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Potter

Collin-Mezin

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1 hour ago, Potter said:

Is there any public way (for fun) to look up or find 

a record confirming the attached serial number?

Again, thanks everyone!

 

I'm not aware of any archive.

These serial numbers tend to be all over the place, so I don't think you would find anything helpful ...

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54 minutes ago, Potter said:

We brought home some bows already. She is liking a Sebastian Dirr.

There is a large number of bow experts here. You can get excellent and quite specific advice about bows.

The sister of one of my students recently ended a two-year search for a violin and bow, And the bow is an amazing stick for a 15-year-old girl, a Lamy with some repaired damage( not sure what) and a replaced button. It was surprisingly inexpensive. I was flabbergasted, but it’s genuine and comes from a reputable shop.

wishing you as much success!

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I dunno...:mellow:

Not trying to play devil's advocate - or maybe I am? :ph34r:

But - this has an edge of "name dropping" or branding. Which is fine too - I often prefer brand names over generic. Depends on what it is.

So? What do we want to say? Assume each of the following are absolutely identical in playability:

"I play a Collin-Mezzin violin with a Lamy bow".

"I play a mass-produced factory Collin-Mezzin violin with a repaired, low value, but still functional Lamy bow".

"I play a top-notch, high-end Collin-Mezin violin with a mint condition Lamy bow".

"I play a violin made by our local luthier with a great Chinese bow."

...or...as in our community orchestra:

"I have a violin and a bow. Good enough. What are they? No idea."

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In my neighborhood you would likely get a Mozart who or Partita what. So not much name dropping possibilities in my daily life:). Its been an interesting education and helped affirm a difficult purchase in an area  I have limited knowledge. And my daughter is very happy with where we ended up! And the dad feels he will have marketable violin when and if she needs more in the future. 

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24 minutes ago, Rue said:

 

...or...as in our community orchestra:

"I have a violin and a bow. Good enough. What are they? No idea."

I have always found it very important to take a really good cello to the local orchestra. As a cellist, you normally have to spend about 90% of the time not playing the cello, but having to listen to the first violins making a hash of some (supposedly) difficult bit, so at least I can spend my time looking at a beautiful cello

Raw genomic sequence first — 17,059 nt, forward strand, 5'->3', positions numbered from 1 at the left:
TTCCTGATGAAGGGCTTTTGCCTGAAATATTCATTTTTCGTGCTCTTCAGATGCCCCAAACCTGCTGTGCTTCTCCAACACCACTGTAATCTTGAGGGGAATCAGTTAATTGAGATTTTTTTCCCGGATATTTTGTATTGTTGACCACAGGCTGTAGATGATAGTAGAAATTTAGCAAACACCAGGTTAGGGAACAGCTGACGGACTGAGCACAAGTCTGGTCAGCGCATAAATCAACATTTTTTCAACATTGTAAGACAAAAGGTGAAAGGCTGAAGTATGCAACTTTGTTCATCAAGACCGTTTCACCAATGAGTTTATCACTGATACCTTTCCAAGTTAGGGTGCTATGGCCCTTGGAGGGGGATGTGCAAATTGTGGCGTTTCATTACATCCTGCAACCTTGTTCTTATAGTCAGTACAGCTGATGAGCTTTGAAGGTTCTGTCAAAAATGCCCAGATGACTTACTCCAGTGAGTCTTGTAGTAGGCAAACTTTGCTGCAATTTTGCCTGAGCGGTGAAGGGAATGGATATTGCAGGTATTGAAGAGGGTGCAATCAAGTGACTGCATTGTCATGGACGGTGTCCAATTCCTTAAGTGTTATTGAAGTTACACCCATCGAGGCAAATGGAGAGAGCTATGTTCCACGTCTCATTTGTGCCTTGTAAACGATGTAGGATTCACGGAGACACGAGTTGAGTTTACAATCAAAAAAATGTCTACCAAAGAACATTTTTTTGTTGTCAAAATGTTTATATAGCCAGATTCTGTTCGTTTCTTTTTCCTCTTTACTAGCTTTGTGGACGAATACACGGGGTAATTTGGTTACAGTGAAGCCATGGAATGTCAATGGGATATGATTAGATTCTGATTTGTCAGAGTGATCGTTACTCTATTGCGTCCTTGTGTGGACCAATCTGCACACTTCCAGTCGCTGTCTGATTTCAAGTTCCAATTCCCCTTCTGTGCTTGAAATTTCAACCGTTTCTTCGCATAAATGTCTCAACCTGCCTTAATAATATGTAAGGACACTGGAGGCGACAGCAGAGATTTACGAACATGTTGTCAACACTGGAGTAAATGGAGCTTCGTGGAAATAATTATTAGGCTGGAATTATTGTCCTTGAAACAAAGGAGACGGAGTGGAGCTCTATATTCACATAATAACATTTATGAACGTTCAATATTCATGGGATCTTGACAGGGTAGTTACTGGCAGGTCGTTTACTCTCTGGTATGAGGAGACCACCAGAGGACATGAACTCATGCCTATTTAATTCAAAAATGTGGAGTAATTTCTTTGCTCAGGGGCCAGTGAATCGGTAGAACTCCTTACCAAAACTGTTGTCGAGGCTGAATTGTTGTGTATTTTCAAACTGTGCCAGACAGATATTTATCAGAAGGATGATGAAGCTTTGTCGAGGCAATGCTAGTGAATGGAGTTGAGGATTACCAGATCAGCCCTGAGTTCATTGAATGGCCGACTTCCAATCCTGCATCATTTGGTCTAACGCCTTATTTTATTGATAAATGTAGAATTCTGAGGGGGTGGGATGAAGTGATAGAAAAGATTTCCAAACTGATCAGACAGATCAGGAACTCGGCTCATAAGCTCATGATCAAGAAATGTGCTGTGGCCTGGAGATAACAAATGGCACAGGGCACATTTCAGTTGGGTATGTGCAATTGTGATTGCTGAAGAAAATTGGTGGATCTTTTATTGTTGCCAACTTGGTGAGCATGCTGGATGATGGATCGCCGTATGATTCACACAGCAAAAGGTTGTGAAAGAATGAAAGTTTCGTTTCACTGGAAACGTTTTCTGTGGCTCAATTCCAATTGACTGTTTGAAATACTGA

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8 minutes ago, jacobsaunders said:

I have always found it very important to take a really good cello to the local orchestra. As a cellist, you normally have to spend about 90% of the time not playing the cello, but having to listen to the first violins making a hash of some (supposedly) difficult bit, so at least I can spend my time looking at a beautiful cello

I’ve noticed that I spend a lot of time talking about bows and trading bows back-and-forth. Fortunately in the orchestra I play and win not doing opera, I get to sit in the back, and I play some really nice bows-and junk- every night at rehearsal.

 

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5 minutes ago, PhilipKT said:

I’ve noticed that I spend a lot of time talking about bows and trading bows back-and-forth. Fortunately in the orchestra I play and win not doing opera, I get to sit in the back, and I play some really nice bows-and junk- every night at rehearsal.

 

I think there is a spiv like that in practically every orchestra

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3 minutes ago, jacobsaunders said:

I think there is a spiv like that in practically every orchestra

Don’t be rude. Your charm extends only so far and you crossed the border a time ago.

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1 hour ago, Potter said:

In my neighborhood you would likely get a Mozart who or Partita what. So not much name dropping possibilities in my daily life:). Its been an interesting education and helped affirm a difficult purchase in an area  I have limited knowledge. And my daughter is very happy with where we ended up! And the dad feels he will have marketable violin when and if she needs more in the future. 

Then it's win-win! Which is always an excellent outcome! :D

1 hour ago, jacobsaunders said:

...so at least I can spend my time looking at a beautiful cello

There is that! :wub:  Bonus!

1 hour ago, jacobsaunders said:

I think there is a spiv like that in practically every orchestra

Spiv. Had to look it up. I will add it to my Word of the Day vocabulary list - along with quatsch (which I actually knew, Oma used it a lot).

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Maybe kind of sort of on topic, but which generally has the better sound/tone: a pre-1900s Collin-Mezzin or a 1920s Roth. For a moment, forget build quality, aesthetics, value, etc. ... Which one is more likely to sound better?